The Senate leadership had again approved a measure allowing them to prescribe medication for glaucoma and eye infections, tasks normally handled by ophthalmologists. This time, the Senate included it in budget negotiations. But it was missing from the final package last week -- despite another lobbying push from the optometrists and a radio ad campaign.
Jay Gardiner, executive director of the Massachusetts Society of Optometrists, doesn’t sound depressed about this loss. The optometrists, after all, have just aligned themselves with the state’s biggest business groups that want broader health care reforms. Gardiner’s issue is just a tiny piece, but it’s still part of the pie.
Gardiner says he’s hopeful because Governor Charlie Baker included the change in a long slate of business-backed MassHealth modifications sent to the Legislature last month; Gardiner argues that it can save the state health program $20 million a year by curtailing trips to more expensive providers.
Lawmakers didn’t include Baker’s wide-ranging reforms in their budget plan. Now those groups -- folks such as the Massachusetts Taxpayers Foundation and Associated Industries of Massachusetts -- are lobbying fiercely to get the reforms taken up and passed by the month’s end. All eyes are on Baker, and how he wields his veto pen.
The state’s ophthalmologists have fought against this effort over the years, even though Massachusetts remains an outlier on this issue. It’s been a tough slog for the optometrists here. But now they have some powerful allies on their side.
Jon Chesto is a Globe reporter. Reach him at email@example.com and follow him on Twitter @jonchesto.
Executive SummaryChildren's researcher held: An Iranian cancer researcher is being detained at Logan Airport.
Dr. Mohsen Dehnavi holds a visiting work visa. He was traveling to Boston to work at Children's Hospital. The hospital said he, along with his wife and three children, could be returned to Iran on the next flight.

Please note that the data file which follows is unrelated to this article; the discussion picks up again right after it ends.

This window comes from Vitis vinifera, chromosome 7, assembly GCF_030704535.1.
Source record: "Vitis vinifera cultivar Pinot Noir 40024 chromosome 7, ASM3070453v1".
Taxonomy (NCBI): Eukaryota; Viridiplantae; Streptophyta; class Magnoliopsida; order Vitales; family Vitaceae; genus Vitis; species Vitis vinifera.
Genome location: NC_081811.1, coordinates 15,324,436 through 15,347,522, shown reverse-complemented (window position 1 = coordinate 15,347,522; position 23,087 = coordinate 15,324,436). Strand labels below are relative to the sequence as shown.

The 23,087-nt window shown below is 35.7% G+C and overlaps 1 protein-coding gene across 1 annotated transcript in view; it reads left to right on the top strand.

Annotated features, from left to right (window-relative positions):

Dehnavi's detention comes two weeks after the Supreme Court ruled the travel ban on people from six Muslim-majority countries could be partially enforced. However, customs officials deny the researcher is being held as a result of the Trump order.
Galvin casts a shadow: Millennium Partners' proposed 775-foot Winthrop Square tower hit a snag: Secretary of State Bill Galvin.
Galvin wants lawmakers to hold off taking a vote to change laws restricting shadows falling on Boston Common and the Public Garden, saying it could cause great damage to historic buildings. He wants more impact studies done on how the building would affect light on the public spaces.
Galvin oversees the state Historical Commission, and he can halt the development. This would also be a problem for Boston, which has earmarked $153 million it anticipates from getting from the deal.
It's not easy finding green: A share of Millennium's $153 million payment goes toward park upkeep.
Think developers aren't doing enough? The city says, think again. The Globe's Tim Logan explains.
Nurses talks down to the wire: Contract talks between Tufts Medical Center and the Massachusetts Nurses Association are down to the final hours.
Without a deal, 1,200 Tufts nurses could walk out at 7 a.m. on Wednesday for one day. If they do, Tufts has promised to use replacement workers for an additional four days.
Stocks recover from Trump jolt: After a quick slide, the market rebounded from the latest reports on Russian interference in the 2016 election.
The S&P 500 Index fell 0.5 percent shortly after the release of an e-mail in which Donald Trump Jr. was told Russia wanted to help his father's campaign. While investors were kind, US Representative Seth Moulton was less forgiving. (Bloomberg)
Borrowing trouble: A Chinese umbrella-sharing startup would seem to have discovered the sharing economy’s limits. In just three months, Sharing E Umbrella lost its entire stock when people predictably kept all 300,000 umbrellas.
Surprisingly, this hasn't dampened interest in the business. The company plans to distribute 30 million umbrellas across China by year-end, and reportedly faces three competitors to boot. (The Guardian)
The Boston Globe Talking Points - July 11th